By the afternoon of October 29, rainfall at Rehoboth Beach totaled 6.53 inches (166 mm). Other precipitation reports include nearly 7 inches (180 mm) at Indian River Inlet and more than 4 inches (100 mm) in Dover and Bear. At 4 p.m. on October 29, Delmarva Power reported on its website that more than 13,900 customers in Delaware and portions of the Eastern Shore of Maryland had lost electric service as high winds brought down trees and power lines. About 3,500 of those were in New Castle County, 2,900 were in Sussex, and more than 100 were in Kent County. Some residents in Kent and Sussex Counties experienced power outages that lasted up to nearly six hours. The Delaware Memorial Bridge speed limit was reduced to 25 mph (40 km/h) and the two outer lanes in each direction were closed. Officials plan to close the span entirely if sustained winds exceed 50 mph (80 km/h). A wind gust of 64 mph (103 km/h) was measured at Lewes just before 2:30 p.m. on October 29, Delaware Route 1 was closed due to water inundation between Dewey Beach and Fenwick Island. In Dewey, flood waters were 1 to 2 feet (0.30 to 0.61 m) in depth.[232] Following the impact in Delaware, President of the United States Barack Obama declared the entire state a federal disaster area, providing money and agencies for disaster relief in the wake of Hurricane Sandy. By November 2, the main coastal highway was still closed and about 400 households still lacked electricity.[citation needed]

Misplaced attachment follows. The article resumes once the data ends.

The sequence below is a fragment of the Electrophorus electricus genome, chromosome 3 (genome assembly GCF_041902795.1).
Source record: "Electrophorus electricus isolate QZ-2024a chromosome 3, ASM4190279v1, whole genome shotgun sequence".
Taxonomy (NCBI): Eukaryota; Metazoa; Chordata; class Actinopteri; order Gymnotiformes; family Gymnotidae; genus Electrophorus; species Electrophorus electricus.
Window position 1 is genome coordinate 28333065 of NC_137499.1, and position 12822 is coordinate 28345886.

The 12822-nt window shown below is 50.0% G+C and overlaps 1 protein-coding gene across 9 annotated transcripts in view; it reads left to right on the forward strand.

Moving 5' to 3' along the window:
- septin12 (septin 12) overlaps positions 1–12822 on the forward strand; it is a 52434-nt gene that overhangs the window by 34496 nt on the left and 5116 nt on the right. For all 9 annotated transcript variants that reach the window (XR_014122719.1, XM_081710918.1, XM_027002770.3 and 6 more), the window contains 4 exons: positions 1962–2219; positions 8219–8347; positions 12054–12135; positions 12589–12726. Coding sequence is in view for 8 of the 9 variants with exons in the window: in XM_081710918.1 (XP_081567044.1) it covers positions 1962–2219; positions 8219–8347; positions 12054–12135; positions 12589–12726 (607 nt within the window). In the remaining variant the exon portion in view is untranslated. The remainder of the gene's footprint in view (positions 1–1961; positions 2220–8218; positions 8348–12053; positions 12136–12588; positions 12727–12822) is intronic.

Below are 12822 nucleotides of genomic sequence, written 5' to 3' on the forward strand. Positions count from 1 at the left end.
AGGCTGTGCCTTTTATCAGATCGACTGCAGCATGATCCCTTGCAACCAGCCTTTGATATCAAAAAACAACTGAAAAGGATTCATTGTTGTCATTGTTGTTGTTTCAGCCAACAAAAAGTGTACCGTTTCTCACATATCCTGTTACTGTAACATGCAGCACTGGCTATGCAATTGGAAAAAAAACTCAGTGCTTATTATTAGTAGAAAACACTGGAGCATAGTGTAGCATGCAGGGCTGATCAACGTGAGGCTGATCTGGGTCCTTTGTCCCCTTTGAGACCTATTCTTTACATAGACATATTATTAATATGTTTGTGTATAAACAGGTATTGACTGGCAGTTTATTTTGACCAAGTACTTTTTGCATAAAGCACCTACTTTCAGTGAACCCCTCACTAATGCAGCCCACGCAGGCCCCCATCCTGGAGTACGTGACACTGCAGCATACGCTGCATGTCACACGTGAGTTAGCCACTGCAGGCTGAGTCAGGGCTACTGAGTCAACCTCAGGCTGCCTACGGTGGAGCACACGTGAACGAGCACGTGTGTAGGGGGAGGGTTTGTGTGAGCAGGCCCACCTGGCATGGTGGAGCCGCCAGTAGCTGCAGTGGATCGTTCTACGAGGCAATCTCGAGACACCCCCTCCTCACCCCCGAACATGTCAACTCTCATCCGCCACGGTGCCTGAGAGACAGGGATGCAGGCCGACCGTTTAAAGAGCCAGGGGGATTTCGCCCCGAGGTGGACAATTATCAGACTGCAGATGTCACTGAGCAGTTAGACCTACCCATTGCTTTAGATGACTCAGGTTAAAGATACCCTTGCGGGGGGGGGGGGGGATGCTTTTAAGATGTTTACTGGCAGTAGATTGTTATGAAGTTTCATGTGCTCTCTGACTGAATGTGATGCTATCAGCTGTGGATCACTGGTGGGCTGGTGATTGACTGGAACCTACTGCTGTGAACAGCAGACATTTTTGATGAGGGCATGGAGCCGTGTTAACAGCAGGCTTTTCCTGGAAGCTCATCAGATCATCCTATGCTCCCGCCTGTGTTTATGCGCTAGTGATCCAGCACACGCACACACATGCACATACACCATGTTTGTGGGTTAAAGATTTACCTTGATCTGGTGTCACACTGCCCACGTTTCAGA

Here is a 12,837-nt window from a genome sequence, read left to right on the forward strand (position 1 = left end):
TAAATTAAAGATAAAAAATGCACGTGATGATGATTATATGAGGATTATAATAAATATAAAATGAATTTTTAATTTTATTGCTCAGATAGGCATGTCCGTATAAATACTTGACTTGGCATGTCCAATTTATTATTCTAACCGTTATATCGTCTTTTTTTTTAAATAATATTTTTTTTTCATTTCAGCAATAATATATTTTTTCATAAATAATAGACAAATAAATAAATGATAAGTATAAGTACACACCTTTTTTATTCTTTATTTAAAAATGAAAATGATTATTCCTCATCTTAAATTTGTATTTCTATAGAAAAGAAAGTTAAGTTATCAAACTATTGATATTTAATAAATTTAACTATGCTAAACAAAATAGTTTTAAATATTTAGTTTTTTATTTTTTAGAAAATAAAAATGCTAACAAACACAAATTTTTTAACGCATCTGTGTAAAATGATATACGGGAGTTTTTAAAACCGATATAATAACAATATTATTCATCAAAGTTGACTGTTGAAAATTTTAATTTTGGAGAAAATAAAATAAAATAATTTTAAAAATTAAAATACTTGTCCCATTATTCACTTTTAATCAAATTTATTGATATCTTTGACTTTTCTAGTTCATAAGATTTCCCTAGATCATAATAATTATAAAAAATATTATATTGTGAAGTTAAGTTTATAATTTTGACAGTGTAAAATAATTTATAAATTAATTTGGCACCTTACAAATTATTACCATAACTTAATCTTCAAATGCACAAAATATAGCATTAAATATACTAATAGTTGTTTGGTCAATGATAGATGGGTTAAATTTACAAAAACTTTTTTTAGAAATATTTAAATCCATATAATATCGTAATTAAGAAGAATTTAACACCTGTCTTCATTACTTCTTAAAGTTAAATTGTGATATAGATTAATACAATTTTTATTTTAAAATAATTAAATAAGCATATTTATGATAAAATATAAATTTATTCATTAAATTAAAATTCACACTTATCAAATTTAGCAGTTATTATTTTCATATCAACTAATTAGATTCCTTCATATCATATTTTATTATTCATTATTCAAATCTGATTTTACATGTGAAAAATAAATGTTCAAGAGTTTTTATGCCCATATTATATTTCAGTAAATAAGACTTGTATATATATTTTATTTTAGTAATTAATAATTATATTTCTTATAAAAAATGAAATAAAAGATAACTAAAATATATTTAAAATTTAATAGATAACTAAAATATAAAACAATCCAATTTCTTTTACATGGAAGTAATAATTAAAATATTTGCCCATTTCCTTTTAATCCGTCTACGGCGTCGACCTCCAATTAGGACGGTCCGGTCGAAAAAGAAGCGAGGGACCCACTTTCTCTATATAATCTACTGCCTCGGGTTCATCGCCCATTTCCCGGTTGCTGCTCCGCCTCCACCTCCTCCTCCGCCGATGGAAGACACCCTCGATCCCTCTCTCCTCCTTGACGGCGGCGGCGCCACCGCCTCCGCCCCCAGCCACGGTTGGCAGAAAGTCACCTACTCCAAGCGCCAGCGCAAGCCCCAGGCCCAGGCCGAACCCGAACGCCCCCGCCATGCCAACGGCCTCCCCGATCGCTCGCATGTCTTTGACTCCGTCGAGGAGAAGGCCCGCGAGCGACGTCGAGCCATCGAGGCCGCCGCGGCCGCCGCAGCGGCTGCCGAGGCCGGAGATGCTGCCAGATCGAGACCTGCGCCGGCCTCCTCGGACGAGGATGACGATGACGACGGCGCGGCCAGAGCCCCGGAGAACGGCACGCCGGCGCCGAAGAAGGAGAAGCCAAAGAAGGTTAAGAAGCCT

New JerseyEdit
File:121030-F-AL508-081c Aerial views during an Army search and rescue mission show damage from Hurricane Sandy to the New Jersey coast, Oct. 30, 2012.jpg

A 50-foot piece of the Atlantic City Boardwalk washed away. Half the city of Hoboken flooded; the city of 50,000 had to evacuate two of its fire stations and the city's Mayor asked for National Guard help.[204] In the early morning of October 30, authorities in Bergen County, New Jersey, evacuated residents after a berm overflowed and flooded several communities. Police Chief of Staff Jeanne Baratta said there were up to five feet of water in the streets of Moonachie and Little Ferry. The state Office of Emergency Management said rescues were undertaken in Carlstadt.[233] Baratta said the three towns had been "devastated" by the flood of water.[234] At least 24 people in the state were killed.[235]